Timepiece Chronicle

In-depth, passionate and entertaining articles that explore the stories behind great watches

Steel peace of mind: The new Döttling Focusline Safe

Steel peace of mind: The new Döttling Focusline Safe

Focusline Safe. Image courtesy of Döttling.

Focusline Safe. Image courtesy of Döttling.

When Döttling contacted me regarding their newest line of safes I must admit I was skeptical. This is a watch blog and I have no interest in expanding it to encompass the "luxury lifestyle" that is so often associated with it. However once I started looking into Döttling, I saw a lot of parallels between their work and high-end mechanical watches. Both industries have seen monumental changes over the last hundred years but there are still companies using traditional methods, designing pieces with soul. If accuracy and reliability were the only concern for watchmaking then we've perfected timekeeping in the form of a G-Shock, if security and protection were the only concern for safes then a soulless bank vault is what you need. It is a creation of machinery that combines, instead of separates, form and function and is the result of hundreds of years of experience and dedication that ultimately surpasses its original intention as just a timekeeper or a safe. There is also a part of me that has always loved heist films so writing about Döttling gave me an excuse to read up on safes and lock picking so I considered it a win-win.  However this is still a watch blog so consider this a unique one-off article.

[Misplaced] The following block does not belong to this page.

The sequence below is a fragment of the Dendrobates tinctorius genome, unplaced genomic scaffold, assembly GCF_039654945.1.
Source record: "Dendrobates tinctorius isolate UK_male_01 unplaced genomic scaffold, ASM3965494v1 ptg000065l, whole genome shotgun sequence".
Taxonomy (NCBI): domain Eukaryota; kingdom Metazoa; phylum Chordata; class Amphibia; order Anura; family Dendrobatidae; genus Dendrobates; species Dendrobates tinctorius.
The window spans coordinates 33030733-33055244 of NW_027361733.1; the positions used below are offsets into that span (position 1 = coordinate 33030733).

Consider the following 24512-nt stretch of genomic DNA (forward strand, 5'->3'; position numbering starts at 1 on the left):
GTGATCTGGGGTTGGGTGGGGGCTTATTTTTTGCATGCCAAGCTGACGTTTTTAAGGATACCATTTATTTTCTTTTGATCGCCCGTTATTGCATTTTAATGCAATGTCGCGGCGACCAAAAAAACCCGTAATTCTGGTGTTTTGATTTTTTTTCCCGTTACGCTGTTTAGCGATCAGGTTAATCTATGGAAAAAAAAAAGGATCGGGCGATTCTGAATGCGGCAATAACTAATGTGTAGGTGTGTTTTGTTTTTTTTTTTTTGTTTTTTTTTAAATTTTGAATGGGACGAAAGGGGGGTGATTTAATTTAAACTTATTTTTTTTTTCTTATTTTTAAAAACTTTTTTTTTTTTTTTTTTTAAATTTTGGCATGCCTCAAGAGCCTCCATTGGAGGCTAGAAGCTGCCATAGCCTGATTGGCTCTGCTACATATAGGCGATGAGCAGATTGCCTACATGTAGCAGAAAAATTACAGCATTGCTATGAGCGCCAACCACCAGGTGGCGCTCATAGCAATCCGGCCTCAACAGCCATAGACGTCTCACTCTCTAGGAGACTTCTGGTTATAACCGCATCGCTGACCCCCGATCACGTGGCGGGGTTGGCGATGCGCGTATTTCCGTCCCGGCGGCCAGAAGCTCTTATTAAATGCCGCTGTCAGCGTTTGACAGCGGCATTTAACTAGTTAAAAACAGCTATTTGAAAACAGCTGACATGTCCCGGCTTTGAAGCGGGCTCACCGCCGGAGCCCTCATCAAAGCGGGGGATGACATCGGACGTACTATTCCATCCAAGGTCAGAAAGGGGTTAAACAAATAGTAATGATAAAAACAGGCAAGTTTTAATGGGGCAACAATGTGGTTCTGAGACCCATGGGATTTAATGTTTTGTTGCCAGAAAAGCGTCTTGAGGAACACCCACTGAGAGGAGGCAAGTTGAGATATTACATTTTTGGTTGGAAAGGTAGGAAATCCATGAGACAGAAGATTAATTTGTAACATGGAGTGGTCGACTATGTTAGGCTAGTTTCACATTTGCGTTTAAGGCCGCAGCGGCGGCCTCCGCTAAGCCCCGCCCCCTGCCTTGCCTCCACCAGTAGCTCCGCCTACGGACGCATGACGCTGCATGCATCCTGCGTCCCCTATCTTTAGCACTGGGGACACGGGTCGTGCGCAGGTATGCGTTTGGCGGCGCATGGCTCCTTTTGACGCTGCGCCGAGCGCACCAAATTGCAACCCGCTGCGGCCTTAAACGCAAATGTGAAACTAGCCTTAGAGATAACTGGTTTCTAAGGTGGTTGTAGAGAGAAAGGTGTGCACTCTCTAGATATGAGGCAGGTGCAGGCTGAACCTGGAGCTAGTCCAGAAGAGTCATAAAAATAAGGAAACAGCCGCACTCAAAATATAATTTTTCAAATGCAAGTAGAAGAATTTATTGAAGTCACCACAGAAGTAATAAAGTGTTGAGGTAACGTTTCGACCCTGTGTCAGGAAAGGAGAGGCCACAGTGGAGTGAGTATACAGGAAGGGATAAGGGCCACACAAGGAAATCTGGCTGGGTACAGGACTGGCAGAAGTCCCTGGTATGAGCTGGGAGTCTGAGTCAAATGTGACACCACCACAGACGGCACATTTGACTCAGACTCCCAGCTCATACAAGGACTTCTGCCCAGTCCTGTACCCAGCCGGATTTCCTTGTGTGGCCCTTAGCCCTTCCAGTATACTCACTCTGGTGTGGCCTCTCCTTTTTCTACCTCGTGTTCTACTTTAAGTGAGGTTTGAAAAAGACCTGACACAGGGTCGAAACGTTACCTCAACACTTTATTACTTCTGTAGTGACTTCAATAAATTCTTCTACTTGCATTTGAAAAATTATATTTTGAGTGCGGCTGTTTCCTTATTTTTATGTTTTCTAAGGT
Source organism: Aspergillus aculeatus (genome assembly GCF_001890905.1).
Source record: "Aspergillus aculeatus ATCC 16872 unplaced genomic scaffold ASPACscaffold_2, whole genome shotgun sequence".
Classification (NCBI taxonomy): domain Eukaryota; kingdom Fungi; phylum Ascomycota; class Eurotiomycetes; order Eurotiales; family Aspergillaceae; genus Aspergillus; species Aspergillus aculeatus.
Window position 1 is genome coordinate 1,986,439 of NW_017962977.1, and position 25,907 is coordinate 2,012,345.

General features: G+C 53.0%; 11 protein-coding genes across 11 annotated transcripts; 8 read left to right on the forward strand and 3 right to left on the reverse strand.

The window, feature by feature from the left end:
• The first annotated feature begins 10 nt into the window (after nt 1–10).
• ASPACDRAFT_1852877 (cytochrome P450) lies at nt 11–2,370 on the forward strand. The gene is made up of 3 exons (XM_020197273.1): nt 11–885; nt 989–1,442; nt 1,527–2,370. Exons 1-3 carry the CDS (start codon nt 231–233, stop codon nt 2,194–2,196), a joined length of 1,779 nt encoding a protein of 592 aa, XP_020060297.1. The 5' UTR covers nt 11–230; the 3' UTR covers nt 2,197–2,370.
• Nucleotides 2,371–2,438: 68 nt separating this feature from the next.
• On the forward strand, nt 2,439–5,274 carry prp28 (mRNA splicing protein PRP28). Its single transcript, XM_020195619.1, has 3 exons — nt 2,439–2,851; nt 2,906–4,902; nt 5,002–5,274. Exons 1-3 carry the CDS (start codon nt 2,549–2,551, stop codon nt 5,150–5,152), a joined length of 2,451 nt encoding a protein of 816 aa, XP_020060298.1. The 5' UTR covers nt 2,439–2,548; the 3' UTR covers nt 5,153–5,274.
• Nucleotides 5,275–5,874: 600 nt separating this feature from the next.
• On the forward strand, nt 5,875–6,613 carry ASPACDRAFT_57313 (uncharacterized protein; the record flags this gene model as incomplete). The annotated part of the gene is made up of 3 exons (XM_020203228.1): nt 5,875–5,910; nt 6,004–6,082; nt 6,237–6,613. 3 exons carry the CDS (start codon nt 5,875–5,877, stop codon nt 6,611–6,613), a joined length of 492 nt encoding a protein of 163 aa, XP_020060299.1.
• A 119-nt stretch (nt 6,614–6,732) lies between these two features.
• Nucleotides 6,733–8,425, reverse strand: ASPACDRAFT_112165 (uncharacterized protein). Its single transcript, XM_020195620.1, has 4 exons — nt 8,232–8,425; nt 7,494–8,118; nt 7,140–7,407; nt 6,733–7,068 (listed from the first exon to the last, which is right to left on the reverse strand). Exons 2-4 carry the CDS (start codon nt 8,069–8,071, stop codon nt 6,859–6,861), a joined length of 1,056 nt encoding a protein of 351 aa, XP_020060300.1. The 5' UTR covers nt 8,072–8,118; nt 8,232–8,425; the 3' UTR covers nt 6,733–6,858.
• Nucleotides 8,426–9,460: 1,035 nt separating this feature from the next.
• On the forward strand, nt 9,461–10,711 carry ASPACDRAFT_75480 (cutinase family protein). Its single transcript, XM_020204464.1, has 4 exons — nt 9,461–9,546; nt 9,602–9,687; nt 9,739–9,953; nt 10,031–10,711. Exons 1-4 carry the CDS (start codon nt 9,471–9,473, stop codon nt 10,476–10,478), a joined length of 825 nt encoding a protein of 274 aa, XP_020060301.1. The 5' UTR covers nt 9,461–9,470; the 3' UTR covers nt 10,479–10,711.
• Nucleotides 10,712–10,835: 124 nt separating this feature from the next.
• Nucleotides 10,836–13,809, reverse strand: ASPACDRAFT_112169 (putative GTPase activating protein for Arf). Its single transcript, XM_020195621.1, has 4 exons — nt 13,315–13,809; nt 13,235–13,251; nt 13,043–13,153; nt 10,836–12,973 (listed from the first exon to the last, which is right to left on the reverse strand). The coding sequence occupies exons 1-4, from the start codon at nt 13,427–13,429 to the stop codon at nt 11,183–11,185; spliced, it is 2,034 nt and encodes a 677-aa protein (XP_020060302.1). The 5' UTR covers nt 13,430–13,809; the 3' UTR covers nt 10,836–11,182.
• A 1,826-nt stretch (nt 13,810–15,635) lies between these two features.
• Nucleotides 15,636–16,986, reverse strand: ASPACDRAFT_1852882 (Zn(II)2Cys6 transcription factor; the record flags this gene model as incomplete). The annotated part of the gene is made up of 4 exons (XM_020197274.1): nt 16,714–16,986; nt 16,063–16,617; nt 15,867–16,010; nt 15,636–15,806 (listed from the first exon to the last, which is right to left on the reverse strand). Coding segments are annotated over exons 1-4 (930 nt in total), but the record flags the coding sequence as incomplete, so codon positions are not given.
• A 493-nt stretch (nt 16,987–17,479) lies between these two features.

The concept of securing your valuables in a safe might seem as old as time but its origins are surprisingly modern with the first dedicated iron safes coming into existence in the late 1790s.  Merchants in the 15th Century started using lockable wooden chests typically made of oak with bands of iron supporting it but the main deterrent to potential thieves was the weight of the chest as locks of the time were, to put it bluntly, crap. Being poor meant you could afford a crap lock but as you were poor you probably didn't have anything to protect. Being rich meant you could afford a crap lock which was designed to trick, irritate and confuse any burglar into giving up. Fake key holes, fake mechanisms and fake padlocks with fake keyholes were all used but once the real lock was found, it invariably could be broken into.

There was a brief time in the late 1770s that there was such a thing as perfect security. Josef Bramah, inventor of the flush toilet, created the Bramah Safety Lock which for over eighty years was unable to be picked. Written in gold script on a Safety Lock in the display window of Bramer's shop was a challenge as whoever could open the lock would be rewarded 200 guineas ($40,000 today). Ultimately in 1851, American locksmith A.C Hobbs took 52 hours over 14 days to find the lock's weaknesses and exploit them. 

Hardly a blink-and-you'll-miss-him cat burglar but from that point onwards the world never knew perfect security again. Today we might not think of safes as a luxury item as you might first think of a bank vault, huge, indomitable and impenetrable or perhaps a hotel safe, cheap, flimsy and forever empty for fear of locking your wallet inside of it. Watch storage is typically either the bedside cabinet or a watch roll/box on the dresser with a watch winder or two for some.